MORGANTOWN, W.Va. — West Virginia University officials say they plan to safely bring students back to campuses in the fall and will not increase tuition and fees.
“The scenario we’re planning for will likely involve moving some instruction online to reduce human density, providing protective gear to faculty and students, conducting regular cleanings of classrooms and labs as well as wide spread testing,” Provost and Vice President of Academic Affairs, Maryanne Reed told the WVU Board of Governors Friday.
Reed reported fall enrollment is tracking very close to numbers from the same time last year.
“The difference between fall registrations this spring and the same time last year is only about 175 students, so that’s less than 2 percent of the total students registered,” Reed said. “We think that difference will shrink even further because our fall registration started two weeks late this spring.”
President Gordon Gee praised the staff response to the pandemic and believes the lessons learned will be very important moving forward.
We have every hope and expectation of safely resuming in-person education across the West Virginia University system this fall. It will take all of us working together to create and maintain a safe campus environment.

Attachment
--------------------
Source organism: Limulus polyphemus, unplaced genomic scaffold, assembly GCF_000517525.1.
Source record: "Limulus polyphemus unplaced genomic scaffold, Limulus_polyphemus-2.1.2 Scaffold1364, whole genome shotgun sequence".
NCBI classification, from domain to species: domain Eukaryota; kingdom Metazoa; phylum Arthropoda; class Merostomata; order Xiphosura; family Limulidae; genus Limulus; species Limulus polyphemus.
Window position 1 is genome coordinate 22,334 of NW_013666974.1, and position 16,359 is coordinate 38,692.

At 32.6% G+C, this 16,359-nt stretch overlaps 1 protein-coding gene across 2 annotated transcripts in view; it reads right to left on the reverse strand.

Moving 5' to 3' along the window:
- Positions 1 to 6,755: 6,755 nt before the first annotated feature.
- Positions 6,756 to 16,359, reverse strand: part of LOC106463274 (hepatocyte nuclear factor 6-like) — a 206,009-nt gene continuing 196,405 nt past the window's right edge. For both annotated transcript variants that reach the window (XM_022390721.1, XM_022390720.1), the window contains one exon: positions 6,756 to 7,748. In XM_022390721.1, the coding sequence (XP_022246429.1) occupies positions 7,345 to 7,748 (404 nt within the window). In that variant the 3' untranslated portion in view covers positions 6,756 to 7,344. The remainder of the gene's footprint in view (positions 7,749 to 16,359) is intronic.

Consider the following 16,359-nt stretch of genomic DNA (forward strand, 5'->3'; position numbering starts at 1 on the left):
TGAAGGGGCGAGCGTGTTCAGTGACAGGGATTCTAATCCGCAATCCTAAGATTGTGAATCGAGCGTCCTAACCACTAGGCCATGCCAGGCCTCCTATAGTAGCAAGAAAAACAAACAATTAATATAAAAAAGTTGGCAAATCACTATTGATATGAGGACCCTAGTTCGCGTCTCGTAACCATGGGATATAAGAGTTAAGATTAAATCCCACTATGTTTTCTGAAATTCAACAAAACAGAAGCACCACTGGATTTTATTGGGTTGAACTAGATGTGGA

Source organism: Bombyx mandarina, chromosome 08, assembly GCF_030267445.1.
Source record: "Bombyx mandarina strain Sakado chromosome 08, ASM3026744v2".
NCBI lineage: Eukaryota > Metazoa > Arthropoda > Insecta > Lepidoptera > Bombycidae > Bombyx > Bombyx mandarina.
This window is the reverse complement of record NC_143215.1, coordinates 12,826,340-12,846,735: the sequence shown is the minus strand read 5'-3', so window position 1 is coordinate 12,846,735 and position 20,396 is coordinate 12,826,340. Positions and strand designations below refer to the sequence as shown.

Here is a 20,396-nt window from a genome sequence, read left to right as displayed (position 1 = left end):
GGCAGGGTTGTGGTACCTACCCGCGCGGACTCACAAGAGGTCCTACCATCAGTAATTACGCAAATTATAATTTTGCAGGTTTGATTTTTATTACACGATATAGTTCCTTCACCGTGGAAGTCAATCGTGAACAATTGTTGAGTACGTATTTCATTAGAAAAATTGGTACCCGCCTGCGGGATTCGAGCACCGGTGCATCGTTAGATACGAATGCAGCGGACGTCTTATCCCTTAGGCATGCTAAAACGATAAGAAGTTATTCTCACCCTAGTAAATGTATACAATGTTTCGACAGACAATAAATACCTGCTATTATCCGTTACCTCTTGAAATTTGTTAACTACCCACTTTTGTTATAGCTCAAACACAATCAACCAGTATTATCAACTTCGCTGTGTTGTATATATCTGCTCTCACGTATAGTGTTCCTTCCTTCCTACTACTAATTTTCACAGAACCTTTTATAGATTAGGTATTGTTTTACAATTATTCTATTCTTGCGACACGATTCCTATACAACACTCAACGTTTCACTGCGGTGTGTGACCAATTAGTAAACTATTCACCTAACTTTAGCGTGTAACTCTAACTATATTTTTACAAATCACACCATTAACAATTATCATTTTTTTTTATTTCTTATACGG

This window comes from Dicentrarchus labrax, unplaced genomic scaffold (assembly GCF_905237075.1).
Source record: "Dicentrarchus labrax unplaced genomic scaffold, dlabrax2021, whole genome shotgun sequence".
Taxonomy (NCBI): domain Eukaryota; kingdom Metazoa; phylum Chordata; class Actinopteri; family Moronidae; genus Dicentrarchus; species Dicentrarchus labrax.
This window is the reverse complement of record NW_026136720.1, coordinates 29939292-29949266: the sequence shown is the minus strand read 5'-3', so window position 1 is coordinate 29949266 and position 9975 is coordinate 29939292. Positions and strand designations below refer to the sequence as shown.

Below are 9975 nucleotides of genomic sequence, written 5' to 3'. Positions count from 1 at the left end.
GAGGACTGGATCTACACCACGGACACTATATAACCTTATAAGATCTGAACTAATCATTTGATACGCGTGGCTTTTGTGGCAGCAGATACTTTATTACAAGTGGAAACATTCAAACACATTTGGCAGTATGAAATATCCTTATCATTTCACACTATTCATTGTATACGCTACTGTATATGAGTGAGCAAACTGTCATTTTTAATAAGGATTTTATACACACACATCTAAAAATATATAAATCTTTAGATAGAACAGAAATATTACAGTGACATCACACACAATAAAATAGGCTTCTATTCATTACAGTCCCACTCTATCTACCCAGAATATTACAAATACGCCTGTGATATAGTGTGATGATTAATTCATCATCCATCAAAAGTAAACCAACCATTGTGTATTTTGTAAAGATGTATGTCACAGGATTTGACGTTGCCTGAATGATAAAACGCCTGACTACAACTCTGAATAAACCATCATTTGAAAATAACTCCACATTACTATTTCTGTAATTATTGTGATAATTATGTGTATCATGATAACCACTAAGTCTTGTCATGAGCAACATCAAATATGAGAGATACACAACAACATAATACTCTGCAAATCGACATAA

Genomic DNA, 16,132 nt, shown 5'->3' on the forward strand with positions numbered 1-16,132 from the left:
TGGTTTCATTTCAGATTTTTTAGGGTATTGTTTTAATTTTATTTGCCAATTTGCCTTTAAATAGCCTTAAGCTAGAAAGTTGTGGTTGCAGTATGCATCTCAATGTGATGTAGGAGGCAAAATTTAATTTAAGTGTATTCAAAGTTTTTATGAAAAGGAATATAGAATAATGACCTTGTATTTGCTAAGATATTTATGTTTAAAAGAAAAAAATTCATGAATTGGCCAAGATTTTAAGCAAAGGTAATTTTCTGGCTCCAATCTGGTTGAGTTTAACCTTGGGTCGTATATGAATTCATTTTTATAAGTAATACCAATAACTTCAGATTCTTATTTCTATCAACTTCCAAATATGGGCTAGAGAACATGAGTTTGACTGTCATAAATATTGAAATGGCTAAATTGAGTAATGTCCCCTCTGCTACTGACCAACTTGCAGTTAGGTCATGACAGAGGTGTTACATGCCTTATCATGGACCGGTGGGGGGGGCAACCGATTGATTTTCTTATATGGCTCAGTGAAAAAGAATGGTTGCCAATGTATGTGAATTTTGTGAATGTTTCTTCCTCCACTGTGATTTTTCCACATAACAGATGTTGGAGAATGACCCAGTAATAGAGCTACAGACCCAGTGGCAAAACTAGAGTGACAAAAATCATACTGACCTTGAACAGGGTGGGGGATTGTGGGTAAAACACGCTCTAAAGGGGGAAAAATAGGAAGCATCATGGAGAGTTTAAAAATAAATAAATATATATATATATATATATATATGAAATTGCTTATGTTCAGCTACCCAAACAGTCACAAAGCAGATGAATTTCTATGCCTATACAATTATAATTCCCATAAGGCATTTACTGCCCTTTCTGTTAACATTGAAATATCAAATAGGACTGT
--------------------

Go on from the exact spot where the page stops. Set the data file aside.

My letter to our University family: https://t.co/A0oe3FpmPi
— E. Gordon Gee (@gordongee) May 1, 2020
“Moving forward means gleaning what we have learned from this moment and applying it immediately to our educational enterprise,” Gee said. “We have every hope and expectation of safely resuming in-person education on all of our campuses.”
The board of governors voted unanimously not to increase tuition and fees, while proposing a three percent or less increase to housing and dining costs.
“For our overall tuition and fees, we are proposing today to keep those flat for next year,” Vice President of Strategic Initiatives Rob Alsop said. “To make sure our students and families know we understand the burden moving forward.”
WVU began closing its campus in late March and for now will remain closed through the end of June. Alsop said last week the university would follow the lead of Gov. Jim Justice and state Coronavirus Czar WVU Health Sciences Vice President Dr. Clay Marsh on when to bring the campus “back to life.”
WVU, faced with losing millions of dollars because of the pandemic, is currently considering the furloughing of a number of employees. He told workers last week that two scenarios are under consideration. One furlough period would go from May 23 through June 28. Under a second scenario, a furlough period would also start May 23 but go through July 26.